Summary: Whatever shame you may have experienced, I assure you that Peter felt the shame and self-hatred all the more.
Can you remember (though you probably do not want to) the time when you where ashamed of yourself, so much so that you despised yourself for some act you committed or failed to commit. You knew that you could never sink so low as to…whatever it may be, and you did it to your great shame. Perhaps you had committed yourself to accomplishing some great feat, and you not only failed, you humiliated yourself in utter failure. Perhaps you broke a trust; perhaps you hurt terribly someone you loved; perhaps you boasted of what you could do and then publicly showed yourself a coward. Well, I don’t want to go on. I simply bring the topic up to introduce perhaps the most embarrassing and tragic episode in the Bible – Peter’s denial of his Lord. Whatever you may have experienced, I assure you that Peter felt the shame and self-hatred all the more.
Before we study the text, go back to the room of the last supper in verses 27-31.
27 “You will all fall away,” Jesus told them, “for it is written:
”‘I will strike the shepherd,
and the sheep will be scattered.’ a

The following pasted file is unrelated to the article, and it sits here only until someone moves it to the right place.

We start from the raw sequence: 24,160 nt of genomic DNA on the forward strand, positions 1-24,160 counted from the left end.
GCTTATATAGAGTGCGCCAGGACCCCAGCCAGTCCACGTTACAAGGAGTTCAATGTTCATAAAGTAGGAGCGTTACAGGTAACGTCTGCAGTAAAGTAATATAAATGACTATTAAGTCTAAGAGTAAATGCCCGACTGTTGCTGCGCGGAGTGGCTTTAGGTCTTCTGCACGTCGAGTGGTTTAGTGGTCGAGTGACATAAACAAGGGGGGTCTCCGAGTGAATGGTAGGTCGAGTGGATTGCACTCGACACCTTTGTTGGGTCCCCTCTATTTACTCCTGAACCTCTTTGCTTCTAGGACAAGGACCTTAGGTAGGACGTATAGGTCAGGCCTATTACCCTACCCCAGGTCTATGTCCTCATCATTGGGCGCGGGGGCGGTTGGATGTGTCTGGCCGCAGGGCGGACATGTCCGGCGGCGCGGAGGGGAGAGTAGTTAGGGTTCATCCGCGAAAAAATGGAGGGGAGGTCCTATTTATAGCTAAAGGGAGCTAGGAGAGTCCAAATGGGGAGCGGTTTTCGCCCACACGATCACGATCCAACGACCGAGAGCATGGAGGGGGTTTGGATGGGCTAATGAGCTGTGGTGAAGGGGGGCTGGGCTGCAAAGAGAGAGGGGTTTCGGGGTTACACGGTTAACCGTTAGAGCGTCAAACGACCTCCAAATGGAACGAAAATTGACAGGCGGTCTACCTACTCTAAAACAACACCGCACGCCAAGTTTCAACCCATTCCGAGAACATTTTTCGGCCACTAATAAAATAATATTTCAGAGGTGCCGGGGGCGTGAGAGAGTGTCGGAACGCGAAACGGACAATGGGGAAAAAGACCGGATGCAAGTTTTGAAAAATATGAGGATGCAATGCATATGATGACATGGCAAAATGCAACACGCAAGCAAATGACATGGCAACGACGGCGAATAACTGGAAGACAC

28 But after I have risen, I will go ahead of you into Galilee.”
29 Peter declared, “Even if all fall away, I will not.”
30 “I tell you the truth,” Jesus answered, “today—yes, tonight—before the rooster crows twice b you yourself will disown me three times.”
31 But Peter insisted emphatically, “Even if I have to die with you, I will never disown you.”
Now to our text: While Peter was below in the courtyard, one of the servant girls of the high priest came by.
Let’s construct the scene. Verse 54 reported that Peter followed him at a distance, right into the courtyard of the high priest. There he sat with the guards and warmed himself at the fire. This scene is taking place outside the high priest’s home, where Jesus is being tried by the Sanhedrin. We know that at Jesus’ arrest in Gethsemane the disciples ran away. But at least Peter and John did not completely flee. Evidently they followed the arrest party at a distance to the high priest’s home. I suppose they did. It is possible that they already knew where he was being taken and took another route there. At least one servant of the high priest had been with the party and it was evident that the arrest was being made in the name of the Sanhedrin. Whatever the case, they make their way to the scene of the trial. From John’s gospel, we learn that John had some connection with the high priest – perhaps a relative of some kind. He is the one who gets them into the courtyard where he apparently leaves Peter to find out what is going on inside. Who knows, maybe it is John who reports what took place inside? Thus, Peter is left alone in the courtyard.
It is late at night, or rather, early morning. The second cock crow takes place approximately 1:30 a.m. Peter is approached by a servant girl. 67 When she saw Peter warming himself, she looked closely at him.